Here, answers a., b. and c. are distractors. The correct answer is d.
Types of multiple-choice items
Some people assume that multiple-choice items limit what you can test, and allow for the possibility of guessing the correct answers. Although these concerns are sometimes justified, there are ways in which you can create items that test a person’s:
- Comprehension of a subject. The stem states a process and the alternatives list different outcomes. Example: Q. A purchase order contains 3 items. Items 1 and 2 have GR-based IV active. Item 3 does not. Only Item 1 has been received. After entering the purchase order in MIRO, SAP proposes which items in the invoice? A. Item 1 only.
- Ability to apply knowledge to solve a problem. The stem states a process and the outcome, and the alternatives list the possible means by which the outcome is achieved. Example: Q. Only items that have been delivered should be added to the invoice in MIRO. This is achieved by: A. Activating GR-based IV in the purchase order.
- Analytical skills. The stem states a fact and the alternatives list possibilities for what the fact is. Example: Q. What is the GR-based IV setting used for? A. To force the item to be delivered before it can be added to the invoice, and therefore paid.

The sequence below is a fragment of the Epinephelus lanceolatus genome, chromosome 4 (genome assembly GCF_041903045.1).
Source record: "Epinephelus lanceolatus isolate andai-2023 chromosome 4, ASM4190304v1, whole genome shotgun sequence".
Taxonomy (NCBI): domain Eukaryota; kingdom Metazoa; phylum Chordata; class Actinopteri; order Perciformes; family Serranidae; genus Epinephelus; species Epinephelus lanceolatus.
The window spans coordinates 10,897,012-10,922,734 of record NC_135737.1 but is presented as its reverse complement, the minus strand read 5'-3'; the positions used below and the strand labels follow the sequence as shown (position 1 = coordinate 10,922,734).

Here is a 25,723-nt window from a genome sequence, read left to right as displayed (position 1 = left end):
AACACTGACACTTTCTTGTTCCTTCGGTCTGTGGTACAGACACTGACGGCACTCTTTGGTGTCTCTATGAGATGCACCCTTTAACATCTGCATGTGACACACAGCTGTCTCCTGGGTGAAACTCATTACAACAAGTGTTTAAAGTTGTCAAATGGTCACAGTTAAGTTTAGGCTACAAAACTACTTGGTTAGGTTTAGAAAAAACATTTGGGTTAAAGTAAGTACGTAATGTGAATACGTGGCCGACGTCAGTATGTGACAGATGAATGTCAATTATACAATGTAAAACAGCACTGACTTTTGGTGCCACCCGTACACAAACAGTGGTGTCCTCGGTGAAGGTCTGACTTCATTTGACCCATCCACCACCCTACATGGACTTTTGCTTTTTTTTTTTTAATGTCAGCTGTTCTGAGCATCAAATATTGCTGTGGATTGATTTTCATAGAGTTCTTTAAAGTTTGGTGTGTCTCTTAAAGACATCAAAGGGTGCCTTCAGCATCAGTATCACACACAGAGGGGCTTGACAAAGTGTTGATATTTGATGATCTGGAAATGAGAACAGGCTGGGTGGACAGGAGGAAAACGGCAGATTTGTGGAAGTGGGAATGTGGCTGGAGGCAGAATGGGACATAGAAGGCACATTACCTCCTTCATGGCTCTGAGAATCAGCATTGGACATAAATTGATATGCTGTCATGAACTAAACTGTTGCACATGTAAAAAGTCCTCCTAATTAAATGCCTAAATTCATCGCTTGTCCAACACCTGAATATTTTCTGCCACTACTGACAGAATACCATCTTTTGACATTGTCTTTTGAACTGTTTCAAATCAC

The analytical type of multiple choice item is perhaps the easiest to compose, but do not rely entirely on it. In the above three examples, the first two arguably force the person taking the test to think more. When deciding on which item type to use, try to match it to the way a person would think about it in practice. For example, for topics where problem solving is particularly important, formulate these problems as comprehension item types. In this way, you test what people have to know to perform their work.
When writing items, keep these criteria in mind:
- Clarity. Your items must be clear to the reader. This minimizes the time required to understand the question and the correct answer, and reduces the risk the reader will answer incorrectly due to not understanding the item correctly. Everyone has encountered questions where you are not sure what is being asked, and have to guess the intention of the person who wrote them.
- Images. Use images where possible to help the reader understand questions. Images are particularly helpful for complex questions and can help avoid the need for long, descriptive questions.
- Brevity. Keep your items as short as possible to convey the meaning. Do not include anything irrelevant.